Root cause analysis purists focus on identifying a root cause over a causal factor. However, many of the processes where root cause analysis is applied generate adverse events because of human error. Removing a specific manifestation of the error doesn’t necessarily highlight how the type of mistake can be repeated. Ultimately this specific focus can ignore a systematic error.
The most basic requirement for root cause analysis is data. Collecting as much data as possible throughout the process you are examining will improve the quality and efficiency of the root cause analysis. However, this is another focus for root cause analysis critics. Oftentimes data collection about the precipitating event begins after the event. It also requires multiple testimonies and interviews. This qualitative data collection can be unreliable, especially if these interviews need to occur days, weeks, or even months after the event.
Easy vs Lasting Solutions
Unfortunately, solutions to these events can be complex. Instead of removing a piece from an existing process, the best solution may be a complete redesign, new technology implementation, or other large-scale adjustments. Even when necessary, administrators, managers, and leaders tend to look for quick and easy solutions.
Prioritizing a solution that doesn’t solve the problem in the long term, while easier, can lead to event recurrence.
If the root cause analysis is seen as a quest to identify culpability, you might be in trouble. The data collection process could be compromised if the root cause analysis looks like a way of finding someone to blame for the event. Balance identifying who is at fault with whatever system produced the unintended result. It’s unlikely a single person created the issue in malice. However, if this were the case, accountability for the individual and organization would be necessary.
Proponents of root cause analysis often encourage groups to collaborate and brainstorm during the process. However, some critics argue that this promotes groupthink and stifles creative approaches and analyses. If you’re building an RCA team, include team members from different groups and functional areas to promote fruitful collaboration.
Tools to Overcome Challenges & Apply Root Cause Analysis
Companies use tools like Tulip to collect data from their people, processes, and machines in real-time. This empowers them to conduct root cause analysis after smaller events and enables faster, and more efficient improvement of these processes. Furthermore, precise data on operators, machines, and changes to procedures makes it easier to avoid the challenges to root cause analysis highlighted above.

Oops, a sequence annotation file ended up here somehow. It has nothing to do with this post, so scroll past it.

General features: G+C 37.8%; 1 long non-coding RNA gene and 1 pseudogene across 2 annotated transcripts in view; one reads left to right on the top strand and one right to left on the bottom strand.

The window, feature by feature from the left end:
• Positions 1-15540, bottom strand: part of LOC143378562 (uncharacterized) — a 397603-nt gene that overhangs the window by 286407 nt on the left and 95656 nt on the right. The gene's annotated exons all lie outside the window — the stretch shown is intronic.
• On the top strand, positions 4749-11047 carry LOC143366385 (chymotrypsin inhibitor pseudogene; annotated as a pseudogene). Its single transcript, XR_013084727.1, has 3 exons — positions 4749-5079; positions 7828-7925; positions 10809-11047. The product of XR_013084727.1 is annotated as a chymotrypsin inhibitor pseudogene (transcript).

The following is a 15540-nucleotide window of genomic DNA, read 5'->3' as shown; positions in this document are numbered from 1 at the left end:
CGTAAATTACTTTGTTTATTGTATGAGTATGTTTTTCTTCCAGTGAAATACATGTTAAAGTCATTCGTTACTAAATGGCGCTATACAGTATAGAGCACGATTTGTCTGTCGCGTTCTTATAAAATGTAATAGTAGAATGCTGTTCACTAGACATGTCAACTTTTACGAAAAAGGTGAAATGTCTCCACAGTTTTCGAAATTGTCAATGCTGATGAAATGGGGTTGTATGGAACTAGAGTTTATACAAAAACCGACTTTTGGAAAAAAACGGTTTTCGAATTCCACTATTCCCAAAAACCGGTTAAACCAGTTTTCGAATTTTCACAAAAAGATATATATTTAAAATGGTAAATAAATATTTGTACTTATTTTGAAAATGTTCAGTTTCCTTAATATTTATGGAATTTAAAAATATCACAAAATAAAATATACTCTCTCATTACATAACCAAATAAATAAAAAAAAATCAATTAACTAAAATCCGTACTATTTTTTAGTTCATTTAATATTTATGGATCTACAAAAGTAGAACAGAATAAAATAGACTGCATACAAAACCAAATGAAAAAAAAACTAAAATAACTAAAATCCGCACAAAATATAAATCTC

Tools for Root Cause Analysis
There are a number of different tools and techniques that can be used when conducting a Root Cause Analysis. We've written comprehensively about tools used for root cause analysis in the past, so we'll just summarize them here.
Pareto Charts - Pareto charts make it easy to analyze large quantities of production data at a glance. By displaying the most common sources of a defect in descending order, Pareto charts can help teams prioritize improvements for maximum impact.
The 5 Whys - We've spoken quite a bit about the 5 Whys as an investigative technique throughout this guide. To summarize, the 5 Whys can help process engineers conduct a root cause analysis by drilling down on the core reason why an event occurred. The 5 Whys technique is most effective when investigating a rudimentary problem that doesn't require quantitative analysis.
Fishbone Diagrams - Fishbone Diagrams, also known as Cause-and-Effect Diagrams, are useful when there are a number of potential sources of a problem that can be categorized into different buckets. This tool is particularly effective when the root cause of a problem is entirely unknown.
Scatter Diagrams - Scatter Diagrams or Scatter Plots are visual representations of the relationship between two sets of data. To use a scatter diagram as a root cause analysis tool, an individual would plot an independent variable (the suspected root cause) on the x-axis and the dependent variable (the resulting problem) on the y-axis. If after plotting these two variables, there is a clear and present pattern, you can suspect the variables may be correlated.
Failure Mode and Effect Analysis (FMEA) - A Failure Mode and Effect Analysis is a tool that can be used at any stage of production and involves identifying and exploring all potential points of failure within a design, process, or product, as well as the potential effect that the failure might cause. FMEA often involves a cross-functional group of stakeholders that are familiar with the design, process, or product and can help document potential root causes before they actually occur.
Digitally transform your operations with Tulip
See how systems of apps enable agile and connected operations.